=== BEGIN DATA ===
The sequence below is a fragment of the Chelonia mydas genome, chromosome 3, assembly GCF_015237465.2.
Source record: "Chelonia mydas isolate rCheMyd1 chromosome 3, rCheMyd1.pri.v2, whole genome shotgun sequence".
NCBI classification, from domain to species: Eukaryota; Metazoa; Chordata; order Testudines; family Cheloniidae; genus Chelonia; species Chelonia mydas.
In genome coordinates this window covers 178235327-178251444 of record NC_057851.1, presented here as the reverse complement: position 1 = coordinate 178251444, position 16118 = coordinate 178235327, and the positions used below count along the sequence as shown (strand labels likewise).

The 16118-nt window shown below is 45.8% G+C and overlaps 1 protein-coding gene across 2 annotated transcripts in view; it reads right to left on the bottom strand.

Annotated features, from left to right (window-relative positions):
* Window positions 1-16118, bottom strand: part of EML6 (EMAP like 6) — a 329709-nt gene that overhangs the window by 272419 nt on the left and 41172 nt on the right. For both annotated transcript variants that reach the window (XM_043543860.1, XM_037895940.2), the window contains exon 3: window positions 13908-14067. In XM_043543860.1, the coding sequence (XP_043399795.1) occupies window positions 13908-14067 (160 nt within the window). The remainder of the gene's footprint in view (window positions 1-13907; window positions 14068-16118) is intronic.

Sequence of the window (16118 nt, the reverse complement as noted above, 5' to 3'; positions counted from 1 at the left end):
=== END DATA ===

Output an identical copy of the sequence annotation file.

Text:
The sequence below is a fragment of the Chelonia mydas genome, chromosome 3, assembly GCF_015237465.2.
Source record: "Chelonia mydas isolate rCheMyd1 chromosome 3, rCheMyd1.pri.v2, whole genome shotgun sequence".
NCBI classification, from domain to species: Eukaryota; Metazoa; Chordata; order Testudines; family Cheloniidae; genus Chelonia; species Chelonia mydas.
In genome coordinates this window covers 178235327-178251444 of record NC_057851.1, presented here as the reverse complement: position 1 = coordinate 178251444, position 16118 = coordinate 178235327, and the positions used below count along the sequence as shown (strand labels likewise).

The 16118-nt window shown below is 45.8% G+C and overlaps 1 protein-coding gene across 2 annotated transcripts in view; it reads right to left on the bottom strand.

Annotated features, from left to right (window-relative positions):
* Window positions 1-16118, bottom strand: part of EML6 (EMAP like 6) — a 329709-nt gene that overhangs the window by 272419 nt on the left and 41172 nt on the right. For both annotated transcript variants that reach the window (XM_043543860.1, XM_037895940.2), the window contains exon 3: window positions 13908-14067. In XM_043543860.1, the coding sequence (XP_043399795.1) occupies window positions 13908-14067 (160 nt within the window). The remainder of the gene's footprint in view (window positions 1-13907; window positions 14068-16118) is intronic.

Sequence of the window (16118 nt, the reverse complement as noted above, 5' to 3'; positions counted from 1 at the left end):